2021-02-09Konferenzveröffentlichung DOI: 10.1177/1071181320641028
The Effect of Anthropomorphism and Failure Comprehensibility on Human-Robot Trust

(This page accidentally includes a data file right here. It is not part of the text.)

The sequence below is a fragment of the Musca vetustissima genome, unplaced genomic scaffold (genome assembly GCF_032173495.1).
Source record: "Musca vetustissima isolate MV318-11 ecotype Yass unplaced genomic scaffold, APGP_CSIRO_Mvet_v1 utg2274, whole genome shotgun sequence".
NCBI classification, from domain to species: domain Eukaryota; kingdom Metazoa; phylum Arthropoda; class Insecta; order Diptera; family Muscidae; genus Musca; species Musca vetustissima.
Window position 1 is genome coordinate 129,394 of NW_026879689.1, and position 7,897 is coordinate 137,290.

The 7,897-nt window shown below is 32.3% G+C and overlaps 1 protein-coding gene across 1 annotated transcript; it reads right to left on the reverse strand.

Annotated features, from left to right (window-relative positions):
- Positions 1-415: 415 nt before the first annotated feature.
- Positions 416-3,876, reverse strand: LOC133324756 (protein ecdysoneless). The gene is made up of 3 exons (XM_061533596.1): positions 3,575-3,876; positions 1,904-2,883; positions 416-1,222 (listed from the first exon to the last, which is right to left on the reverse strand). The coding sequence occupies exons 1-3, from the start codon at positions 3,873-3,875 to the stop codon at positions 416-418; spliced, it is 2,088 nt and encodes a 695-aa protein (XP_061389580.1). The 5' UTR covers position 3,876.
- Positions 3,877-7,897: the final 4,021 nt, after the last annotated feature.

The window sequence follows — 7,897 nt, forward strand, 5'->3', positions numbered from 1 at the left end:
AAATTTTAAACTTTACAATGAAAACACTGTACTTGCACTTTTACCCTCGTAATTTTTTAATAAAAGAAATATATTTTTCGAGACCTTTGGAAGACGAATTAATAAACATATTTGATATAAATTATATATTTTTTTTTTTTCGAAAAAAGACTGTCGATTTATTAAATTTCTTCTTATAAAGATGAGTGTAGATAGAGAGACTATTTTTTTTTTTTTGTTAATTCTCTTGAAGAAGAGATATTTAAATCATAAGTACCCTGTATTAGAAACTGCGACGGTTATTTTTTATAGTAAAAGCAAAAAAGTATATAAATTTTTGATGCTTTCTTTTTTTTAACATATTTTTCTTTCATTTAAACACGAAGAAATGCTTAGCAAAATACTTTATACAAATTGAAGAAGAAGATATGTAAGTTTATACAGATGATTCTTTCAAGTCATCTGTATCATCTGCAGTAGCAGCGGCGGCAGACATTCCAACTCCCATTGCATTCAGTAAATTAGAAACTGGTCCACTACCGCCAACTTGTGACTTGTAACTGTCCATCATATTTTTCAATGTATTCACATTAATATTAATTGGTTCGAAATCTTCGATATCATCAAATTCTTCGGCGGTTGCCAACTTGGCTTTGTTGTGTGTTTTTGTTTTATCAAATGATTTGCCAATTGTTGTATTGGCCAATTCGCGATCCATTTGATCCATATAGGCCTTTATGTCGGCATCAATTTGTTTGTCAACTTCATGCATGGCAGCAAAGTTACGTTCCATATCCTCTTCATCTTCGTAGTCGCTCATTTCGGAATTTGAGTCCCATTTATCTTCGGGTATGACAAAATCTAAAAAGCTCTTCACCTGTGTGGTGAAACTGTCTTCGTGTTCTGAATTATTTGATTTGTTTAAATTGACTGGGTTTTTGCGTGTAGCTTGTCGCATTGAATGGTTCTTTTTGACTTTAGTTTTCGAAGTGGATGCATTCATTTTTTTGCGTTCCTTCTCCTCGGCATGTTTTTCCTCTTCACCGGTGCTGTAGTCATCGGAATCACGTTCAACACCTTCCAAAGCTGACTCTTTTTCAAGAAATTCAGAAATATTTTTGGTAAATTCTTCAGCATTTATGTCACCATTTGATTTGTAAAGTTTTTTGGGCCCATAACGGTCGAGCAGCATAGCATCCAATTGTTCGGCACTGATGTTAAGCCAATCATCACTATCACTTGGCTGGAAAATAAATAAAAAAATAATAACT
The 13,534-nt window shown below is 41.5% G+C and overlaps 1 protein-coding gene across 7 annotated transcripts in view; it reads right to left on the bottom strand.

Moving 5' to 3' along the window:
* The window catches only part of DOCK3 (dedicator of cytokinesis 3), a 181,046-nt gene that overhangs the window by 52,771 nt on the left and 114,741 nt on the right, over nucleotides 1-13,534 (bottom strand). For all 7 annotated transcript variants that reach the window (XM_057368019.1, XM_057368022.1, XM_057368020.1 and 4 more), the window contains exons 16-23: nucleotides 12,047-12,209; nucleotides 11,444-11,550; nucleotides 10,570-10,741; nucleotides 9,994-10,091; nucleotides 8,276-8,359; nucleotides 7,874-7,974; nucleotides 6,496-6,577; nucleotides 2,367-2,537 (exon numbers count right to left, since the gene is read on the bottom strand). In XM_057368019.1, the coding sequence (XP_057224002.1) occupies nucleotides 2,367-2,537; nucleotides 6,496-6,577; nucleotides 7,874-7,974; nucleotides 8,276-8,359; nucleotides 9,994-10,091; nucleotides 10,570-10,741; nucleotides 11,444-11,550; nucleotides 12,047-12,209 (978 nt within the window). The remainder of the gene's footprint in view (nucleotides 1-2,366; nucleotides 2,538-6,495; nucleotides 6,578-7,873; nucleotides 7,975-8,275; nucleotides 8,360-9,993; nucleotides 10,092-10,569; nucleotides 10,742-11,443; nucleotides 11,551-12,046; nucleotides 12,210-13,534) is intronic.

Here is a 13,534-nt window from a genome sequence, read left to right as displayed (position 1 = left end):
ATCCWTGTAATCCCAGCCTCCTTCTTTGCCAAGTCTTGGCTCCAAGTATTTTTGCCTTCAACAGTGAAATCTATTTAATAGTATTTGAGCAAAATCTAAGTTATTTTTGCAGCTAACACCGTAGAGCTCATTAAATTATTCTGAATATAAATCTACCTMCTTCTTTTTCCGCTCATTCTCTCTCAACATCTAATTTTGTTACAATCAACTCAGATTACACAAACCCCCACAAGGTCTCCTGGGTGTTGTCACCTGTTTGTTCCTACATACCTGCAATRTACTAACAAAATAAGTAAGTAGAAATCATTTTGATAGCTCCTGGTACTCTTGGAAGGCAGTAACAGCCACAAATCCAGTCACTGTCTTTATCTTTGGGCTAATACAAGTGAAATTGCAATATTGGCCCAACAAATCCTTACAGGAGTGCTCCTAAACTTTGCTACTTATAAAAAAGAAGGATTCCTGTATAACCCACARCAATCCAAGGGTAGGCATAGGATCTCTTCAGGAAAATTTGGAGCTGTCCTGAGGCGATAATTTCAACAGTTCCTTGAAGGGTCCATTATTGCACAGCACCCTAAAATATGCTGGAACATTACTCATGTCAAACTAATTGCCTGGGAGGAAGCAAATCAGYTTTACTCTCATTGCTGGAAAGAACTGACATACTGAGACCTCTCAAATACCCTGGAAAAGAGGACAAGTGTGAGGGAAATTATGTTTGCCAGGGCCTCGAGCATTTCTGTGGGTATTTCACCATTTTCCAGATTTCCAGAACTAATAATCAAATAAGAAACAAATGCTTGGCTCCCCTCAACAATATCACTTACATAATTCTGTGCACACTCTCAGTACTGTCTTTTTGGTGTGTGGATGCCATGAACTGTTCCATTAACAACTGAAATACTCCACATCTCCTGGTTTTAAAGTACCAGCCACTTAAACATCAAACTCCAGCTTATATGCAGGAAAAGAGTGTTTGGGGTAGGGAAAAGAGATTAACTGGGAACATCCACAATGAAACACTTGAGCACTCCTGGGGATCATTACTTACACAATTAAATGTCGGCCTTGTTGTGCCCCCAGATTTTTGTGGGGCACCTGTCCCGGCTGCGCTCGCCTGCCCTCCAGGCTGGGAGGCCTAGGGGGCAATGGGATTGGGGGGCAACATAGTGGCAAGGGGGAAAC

The application of anthropomorphic features to robots is generally considered to be beneficial for human- robot interaction. Although previous research has mainly focused on social robots, the phenomenon gains increasing attention in industrial human-robot interaction, as well. In this study, the impact of anthropomorphic design of a collaborative industrial robot on the dynamics of trust is examined. Participants interacted with a robot, which was either anthropomorphically or technically designed and experienced either a comprehensible or an incomprehensible fault of the robot. Unexpectedly, the robot was perceived as less reliable in the anthropomorphic condition. Additionally, trust increased after faultless experience and decreased after failure experience independently of the type of error. Even though the manipulation of the design did not result in a different perception of the robot’s anthropomorphism, it still influenced the formation of trust. The results emphasize that anthropomorphism is no universal remedy to increase trust, but highly context dependent.
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